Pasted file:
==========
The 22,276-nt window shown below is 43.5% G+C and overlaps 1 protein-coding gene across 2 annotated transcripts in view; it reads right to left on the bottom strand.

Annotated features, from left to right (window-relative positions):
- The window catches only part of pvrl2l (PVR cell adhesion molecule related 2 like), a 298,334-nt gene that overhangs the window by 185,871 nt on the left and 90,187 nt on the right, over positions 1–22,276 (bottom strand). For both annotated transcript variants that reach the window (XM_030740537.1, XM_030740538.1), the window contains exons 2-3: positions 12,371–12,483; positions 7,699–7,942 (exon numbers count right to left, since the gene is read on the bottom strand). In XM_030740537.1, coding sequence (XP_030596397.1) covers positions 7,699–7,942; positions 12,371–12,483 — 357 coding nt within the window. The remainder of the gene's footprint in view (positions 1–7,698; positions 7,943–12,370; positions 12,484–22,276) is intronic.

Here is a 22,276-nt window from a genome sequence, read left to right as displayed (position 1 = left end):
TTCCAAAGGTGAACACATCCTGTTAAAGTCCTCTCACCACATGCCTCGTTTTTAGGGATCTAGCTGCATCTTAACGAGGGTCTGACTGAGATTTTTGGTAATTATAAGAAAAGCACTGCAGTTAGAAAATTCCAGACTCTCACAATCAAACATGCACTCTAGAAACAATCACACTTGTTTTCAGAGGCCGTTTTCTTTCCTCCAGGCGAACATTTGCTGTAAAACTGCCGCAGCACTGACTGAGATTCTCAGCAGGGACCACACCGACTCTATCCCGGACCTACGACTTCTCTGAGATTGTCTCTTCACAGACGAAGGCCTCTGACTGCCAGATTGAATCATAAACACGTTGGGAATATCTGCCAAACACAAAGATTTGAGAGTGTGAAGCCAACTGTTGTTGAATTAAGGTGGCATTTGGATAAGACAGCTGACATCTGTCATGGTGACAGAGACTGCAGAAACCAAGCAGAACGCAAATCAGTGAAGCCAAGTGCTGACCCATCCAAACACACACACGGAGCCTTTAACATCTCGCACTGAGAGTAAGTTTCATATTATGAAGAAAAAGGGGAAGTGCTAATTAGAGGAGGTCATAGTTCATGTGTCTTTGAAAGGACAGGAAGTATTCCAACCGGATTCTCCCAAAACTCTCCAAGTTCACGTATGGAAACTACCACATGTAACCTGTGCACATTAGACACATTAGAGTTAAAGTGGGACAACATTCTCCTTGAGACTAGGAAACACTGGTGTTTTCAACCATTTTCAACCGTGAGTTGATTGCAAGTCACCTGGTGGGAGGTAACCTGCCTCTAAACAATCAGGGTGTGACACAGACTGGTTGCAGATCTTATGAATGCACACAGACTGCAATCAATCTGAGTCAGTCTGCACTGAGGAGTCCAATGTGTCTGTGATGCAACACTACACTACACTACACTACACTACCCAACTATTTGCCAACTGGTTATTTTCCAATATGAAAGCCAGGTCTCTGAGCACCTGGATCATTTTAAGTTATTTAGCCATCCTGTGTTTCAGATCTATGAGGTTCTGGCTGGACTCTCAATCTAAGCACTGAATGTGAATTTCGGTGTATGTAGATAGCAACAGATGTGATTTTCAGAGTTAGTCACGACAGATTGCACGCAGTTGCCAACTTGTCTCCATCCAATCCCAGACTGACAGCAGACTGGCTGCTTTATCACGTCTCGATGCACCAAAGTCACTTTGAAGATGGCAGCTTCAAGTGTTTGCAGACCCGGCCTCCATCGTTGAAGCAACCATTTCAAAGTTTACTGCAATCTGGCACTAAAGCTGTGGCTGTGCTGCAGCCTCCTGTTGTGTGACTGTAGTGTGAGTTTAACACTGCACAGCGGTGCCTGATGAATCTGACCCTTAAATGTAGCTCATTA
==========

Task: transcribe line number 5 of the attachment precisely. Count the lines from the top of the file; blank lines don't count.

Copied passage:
TTCCAAAGGTGAACACATCCTGTTAAAGTCCTCTCACCACATGCCTCGTTTTTAGGGATCTAGCTGCATCTTAACGAGGGTCTGACTGAGATTTTTGGTAATTATAAGAAAAGCACTGCAGTTAGAAAATTCCAGACTCTCACAATCAAACATGCACTCTAGAAACAATCACACTTGTTTTCAGAGGCCGTTTTCTTTCCTCCAGGCGAACATTTGCTGTAAAACTGCCGCAGCACTGACTGAGATTCTCAGCAGGGACCACACCGACTCTATCCCGGACCTACGACTTCTCTGAGATTGTCTCTTCACAGACGAAGGCCTCTGACTGCCAGATTGAATCATAAACACGTTGGGAATATCTGCCAAACACAAAGATTTGAGAGTGTGAAGCCAACTGTTGTTGAATTAAGGTGGCATTTGGATAAGACAGCTGACATCTGTCATGGTGACAGAGACTGCAGAAACCAAGCAGAACGCAAATCAGTGAAGCCAAGTGCTGACCCATCCAAACACACACACGGAGCCTTTAACATCTCGCACTGAGAGTAAGTTTCATATTATGAAGAAAAAGGGGAAGTGCTAATTAGAGGAGGTCATAGTTCATGTGTCTTTGAAAGGACAGGAAGTATTCCAACCGGATTCTCCCAAAACTCTCCAAGTTCACGTATGGAAACTACCACATGTAACCTGTGCACATTAGACACATTAGAGTTAAAGTGGGACAACATTCTCCTTGAGACTAGGAAACACTGGTGTTTTCAACCATTTTCAACCGTGAGTTGATTGCAAGTCACCTGGTGGGAGGTAACCTGCCTCTAAACAATCAGGGTGTGACACAGACTGGTTGCAGATCTTATGAATGCACACAGACTGCAATCAATCTGAGTCAGTCTGCACTGAGGAGTCCAATGTGTCTGTGATGCAACACTACACTACACTACACTACACTACCCAACTATTTGCCAACTGGTTATTTTCCAATATGAAAGCCAGGTCTCTGAGCACCTGGATCATTTTAAGTTATTTAGCCATCCTGTGTTTCAGATCTATGAGGTTCTGGCTGGACTCTCAATCTAAGCACTGAATGTGAATTTCGGTGTATGTAGATAGCAACAGATGTGATTTTCAGAGTTAGTCACGACAGATTGCACGCAGTTGCCAACTTGTCTCCATCCAATCCCAGACTGACAGCAGACTGGCTGCTTTATCACGTCTCGATGCACCAAAGTCACTTTGAAGATGGCAGCTTCAAGTGTTTGCAGACCCGGCCTCCATCGTTGAAGCAACCATTTCAAAGTTTACTGCAATCTGGCACTAAAGCTGTGGCTGTGCTGCAGCCTCCTGTTGTGTGACTGTAGTGTGAGTTTAACACTGCACAGCGGTGCCTGATGAATCTGACCCTTAAATGTAGCTCATTA